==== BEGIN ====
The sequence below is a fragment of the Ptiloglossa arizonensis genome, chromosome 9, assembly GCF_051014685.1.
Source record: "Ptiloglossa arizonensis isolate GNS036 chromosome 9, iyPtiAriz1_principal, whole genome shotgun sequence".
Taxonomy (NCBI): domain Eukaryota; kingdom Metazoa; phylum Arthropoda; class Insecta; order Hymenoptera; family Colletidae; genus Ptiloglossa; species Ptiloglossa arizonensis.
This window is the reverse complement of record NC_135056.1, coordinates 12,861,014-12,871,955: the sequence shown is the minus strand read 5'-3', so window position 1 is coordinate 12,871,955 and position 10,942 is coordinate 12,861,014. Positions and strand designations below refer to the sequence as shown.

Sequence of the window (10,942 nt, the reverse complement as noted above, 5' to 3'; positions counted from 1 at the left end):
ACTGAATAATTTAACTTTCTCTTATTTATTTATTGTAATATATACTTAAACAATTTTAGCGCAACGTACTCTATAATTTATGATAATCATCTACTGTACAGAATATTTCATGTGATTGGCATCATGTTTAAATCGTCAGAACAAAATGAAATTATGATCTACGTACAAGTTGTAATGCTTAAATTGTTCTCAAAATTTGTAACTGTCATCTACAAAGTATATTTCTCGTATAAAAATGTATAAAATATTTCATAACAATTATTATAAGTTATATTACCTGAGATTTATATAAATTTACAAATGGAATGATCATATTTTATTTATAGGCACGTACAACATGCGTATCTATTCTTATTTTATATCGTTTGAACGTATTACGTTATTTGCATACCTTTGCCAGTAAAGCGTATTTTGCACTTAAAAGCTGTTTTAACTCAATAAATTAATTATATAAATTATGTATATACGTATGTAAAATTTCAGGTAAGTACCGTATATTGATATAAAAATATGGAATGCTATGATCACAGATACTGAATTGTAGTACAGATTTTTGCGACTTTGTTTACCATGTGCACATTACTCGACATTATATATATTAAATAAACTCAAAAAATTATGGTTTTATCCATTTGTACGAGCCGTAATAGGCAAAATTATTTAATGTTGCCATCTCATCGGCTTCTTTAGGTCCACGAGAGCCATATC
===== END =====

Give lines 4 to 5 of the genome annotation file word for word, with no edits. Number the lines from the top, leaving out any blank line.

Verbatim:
This window is the reverse complement of record NC_135056.1, coordinates 12,861,014-12,871,955: the sequence shown is the minus strand read 5'-3', so window position 1 is coordinate 12,871,955 and position 10,942 is coordinate 12,861,014. Positions and strand designations below refer to the sequence as shown.

Sequence of the window (10,942 nt, the reverse complement as noted above, 5' to 3'; positions counted from 1 at the left end):